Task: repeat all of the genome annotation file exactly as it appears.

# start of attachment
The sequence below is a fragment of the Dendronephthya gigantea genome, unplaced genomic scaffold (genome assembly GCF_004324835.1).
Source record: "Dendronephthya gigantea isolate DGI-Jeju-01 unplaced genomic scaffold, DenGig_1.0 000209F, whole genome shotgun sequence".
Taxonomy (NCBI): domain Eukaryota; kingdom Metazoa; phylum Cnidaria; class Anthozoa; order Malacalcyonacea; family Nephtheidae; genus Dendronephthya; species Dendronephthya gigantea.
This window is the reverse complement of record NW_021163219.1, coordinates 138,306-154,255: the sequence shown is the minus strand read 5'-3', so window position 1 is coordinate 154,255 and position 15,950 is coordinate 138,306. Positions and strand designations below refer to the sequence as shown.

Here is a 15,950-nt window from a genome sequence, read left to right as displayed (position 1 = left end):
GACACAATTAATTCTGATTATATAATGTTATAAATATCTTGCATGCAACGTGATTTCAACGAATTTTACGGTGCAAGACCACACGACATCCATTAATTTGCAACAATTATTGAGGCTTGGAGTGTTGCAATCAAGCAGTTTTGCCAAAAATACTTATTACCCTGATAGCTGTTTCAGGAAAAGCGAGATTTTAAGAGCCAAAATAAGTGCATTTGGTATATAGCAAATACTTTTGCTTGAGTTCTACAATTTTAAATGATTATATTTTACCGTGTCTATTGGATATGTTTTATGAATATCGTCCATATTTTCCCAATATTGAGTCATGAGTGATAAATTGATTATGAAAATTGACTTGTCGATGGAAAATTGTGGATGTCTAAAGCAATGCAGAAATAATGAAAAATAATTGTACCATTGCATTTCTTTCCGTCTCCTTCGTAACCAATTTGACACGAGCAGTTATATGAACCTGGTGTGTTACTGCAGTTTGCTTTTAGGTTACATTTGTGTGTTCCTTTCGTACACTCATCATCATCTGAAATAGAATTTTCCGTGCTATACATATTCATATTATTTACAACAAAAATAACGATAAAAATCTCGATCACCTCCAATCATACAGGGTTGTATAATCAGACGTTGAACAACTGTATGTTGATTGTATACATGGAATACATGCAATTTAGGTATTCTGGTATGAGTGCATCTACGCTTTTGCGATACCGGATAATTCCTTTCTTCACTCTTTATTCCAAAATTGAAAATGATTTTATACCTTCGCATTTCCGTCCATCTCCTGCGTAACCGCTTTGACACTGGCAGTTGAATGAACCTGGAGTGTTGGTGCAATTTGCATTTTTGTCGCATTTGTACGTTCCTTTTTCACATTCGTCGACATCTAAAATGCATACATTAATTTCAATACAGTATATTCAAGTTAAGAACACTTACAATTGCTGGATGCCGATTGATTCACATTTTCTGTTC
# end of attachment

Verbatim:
The sequence below is a fragment of the Dendronephthya gigantea genome, unplaced genomic scaffold (genome assembly GCF_004324835.1).
Source record: "Dendronephthya gigantea isolate DGI-Jeju-01 unplaced genomic scaffold, DenGig_1.0 000209F, whole genome shotgun sequence".
Taxonomy (NCBI): domain Eukaryota; kingdom Metazoa; phylum Cnidaria; class Anthozoa; order Malacalcyonacea; family Nephtheidae; genus Dendronephthya; species Dendronephthya gigantea.
This window is the reverse complement of record NW_021163219.1, coordinates 138,306-154,255: the sequence shown is the minus strand read 5'-3', so window position 1 is coordinate 154,255 and position 15,950 is coordinate 138,306. Positions and strand designations below refer to the sequence as shown.

Here is a 15,950-nt window from a genome sequence, read left to right as displayed (position 1 = left end):
GACACAATTAATTCTGATTATATAATGTTATAAATATCTTGCATGCAACGTGATTTCAACGAATTTTACGGTGCAAGACCACACGACATCCATTAATTTGCAACAATTATTGAGGCTTGGAGTGTTGCAATCAAGCAGTTTTGCCAAAAATACTTATTACCCTGATAGCTGTTTCAGGAAAAGCGAGATTTTAAGAGCCAAAATAAGTGCATTTGGTATATAGCAAATACTTTTGCTTGAGTTCTACAATTTTAAATGATTATATTTTACCGTGTCTATTGGATATGTTTTATGAATATCGTCCATATTTTCCCAATATTGAGTCATGAGTGATAAATTGATTATGAAAATTGACTTGTCGATGGAAAATTGTGGATGTCTAAAGCAATGCAGAAATAATGAAAAATAATTGTACCATTGCATTTCTTTCCGTCTCCTTCGTAACCAATTTGACACGAGCAGTTATATGAACCTGGTGTGTTACTGCAGTTTGCTTTTAGGTTACATTTGTGTGTTCCTTTCGTACACTCATCATCATCTGAAATAGAATTTTCCGTGCTATACATATTCATATTATTTACAACAAAAATAACGATAAAAATCTCGATCACCTCCAATCATACAGGGTTGTATAATCAGACGTTGAACAACTGTATGTTGATTGTATACATGGAATACATGCAATTTAGGTATTCTGGTATGAGTGCATCTACGCTTTTGCGATACCGGATAATTCCTTTCTTCACTCTTTATTCCAAAATTGAAAATGATTTTATACCTTCGCATTTCCGTCCATCTCCTGCGTAACCGCTTTGACACTGGCAGTTGAATGAACCTGGAGTGTTGGTGCAATTTGCATTTTTGTCGCATTTGTACGTTCCTTTTTCACATTCGTCGACATCTAAAATGCATACATTAATTTCAATACAGTATATTCAAGTTAAGAACACTTACAATTGCTGGATGCCGATTGATTCACATTTTCTGTTC